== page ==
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135.  NEPA. See also Comerica; ACB; PMA (“[A]ny e-mail relating to the goods or services which formed the basis of the transaction or relationship between the sender and the consumer should be considered a transactional or relationship message.”).

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136.  See, e.g., Visa (noting that the Commission had included a business-to-business exemption in the Telemarketing Sales Rule); ACLI (noting the definition of “Pre-Existing Business Relationship” in § 214 of the FACT Act, Pub. L. 108-159, 117 Stat. 1952); MMS; Harte; RMAS; SIA. Courthouse agreed that such a preexisting or current business relationship exemption is desirable, but noted that it may be appropriate to limit it to relationships where there has been a “prior monetary payment by the recipient to the sender.”

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137.  Some commenters mentioned a special category of “business relationship” messages: those that are individualized and sent from one employee of a company to an individual recipient (or small number of recipients). See, e.g., ESPC; Wells Fargo (stating that if each e-mail sent by an employee of a business has to be scrubbed against that business's suppression list it would be “extraordinarily burdensome and expensive”). The Commission has asked questions in Part VII of this NPRM about whether such a carve-out is warranted due to changes in e-mail technology and practices, and whether such a carve-out is necessary to accomplish the purposes of the Act.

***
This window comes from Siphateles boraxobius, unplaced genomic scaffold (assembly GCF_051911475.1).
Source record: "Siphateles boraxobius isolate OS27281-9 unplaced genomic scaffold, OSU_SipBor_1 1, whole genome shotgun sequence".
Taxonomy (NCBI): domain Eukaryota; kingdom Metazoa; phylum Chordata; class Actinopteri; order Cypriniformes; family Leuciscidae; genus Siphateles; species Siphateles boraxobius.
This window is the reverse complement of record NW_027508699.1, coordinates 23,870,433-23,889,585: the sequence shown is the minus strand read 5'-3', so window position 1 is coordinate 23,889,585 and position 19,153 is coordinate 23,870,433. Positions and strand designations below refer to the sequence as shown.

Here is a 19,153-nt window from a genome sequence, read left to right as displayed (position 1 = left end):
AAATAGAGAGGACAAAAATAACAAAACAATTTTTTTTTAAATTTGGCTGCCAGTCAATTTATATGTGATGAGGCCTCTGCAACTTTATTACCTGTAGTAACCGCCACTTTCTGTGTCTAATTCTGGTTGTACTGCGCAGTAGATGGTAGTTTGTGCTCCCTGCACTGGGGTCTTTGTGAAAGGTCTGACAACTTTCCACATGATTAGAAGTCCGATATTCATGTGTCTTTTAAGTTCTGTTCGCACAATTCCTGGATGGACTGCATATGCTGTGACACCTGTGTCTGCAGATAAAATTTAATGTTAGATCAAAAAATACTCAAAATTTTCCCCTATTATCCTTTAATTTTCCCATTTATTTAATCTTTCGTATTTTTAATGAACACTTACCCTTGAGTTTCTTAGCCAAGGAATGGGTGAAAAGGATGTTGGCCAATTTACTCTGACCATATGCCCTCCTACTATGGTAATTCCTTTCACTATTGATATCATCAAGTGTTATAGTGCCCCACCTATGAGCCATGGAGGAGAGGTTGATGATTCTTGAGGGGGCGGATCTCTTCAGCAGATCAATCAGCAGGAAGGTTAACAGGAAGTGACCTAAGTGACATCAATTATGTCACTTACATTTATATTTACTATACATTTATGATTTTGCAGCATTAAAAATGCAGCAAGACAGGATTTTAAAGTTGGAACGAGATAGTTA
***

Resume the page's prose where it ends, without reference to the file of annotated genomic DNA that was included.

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138.  See, e g., ASAE; AWWA; ABA; RTCM; AAOMS; IAAMC; ABM; AOC. Several of these commenters argued that all e-mail communications from non-profit organizations to their current members should be deemed “transactional or relationship messages.” Others claimed that messages by nonprofits might be considered “commercial” only if the messages’ content related to an activity not substantially related to the organization's tax-exempt, non-profit purposes. The main justification offered by these commenters was that a nonprofit's messages to its members are intended to provide information in connection with an organization or association membership and/or to deliver goods and services under the terms of an existing member, donor or customer relationship.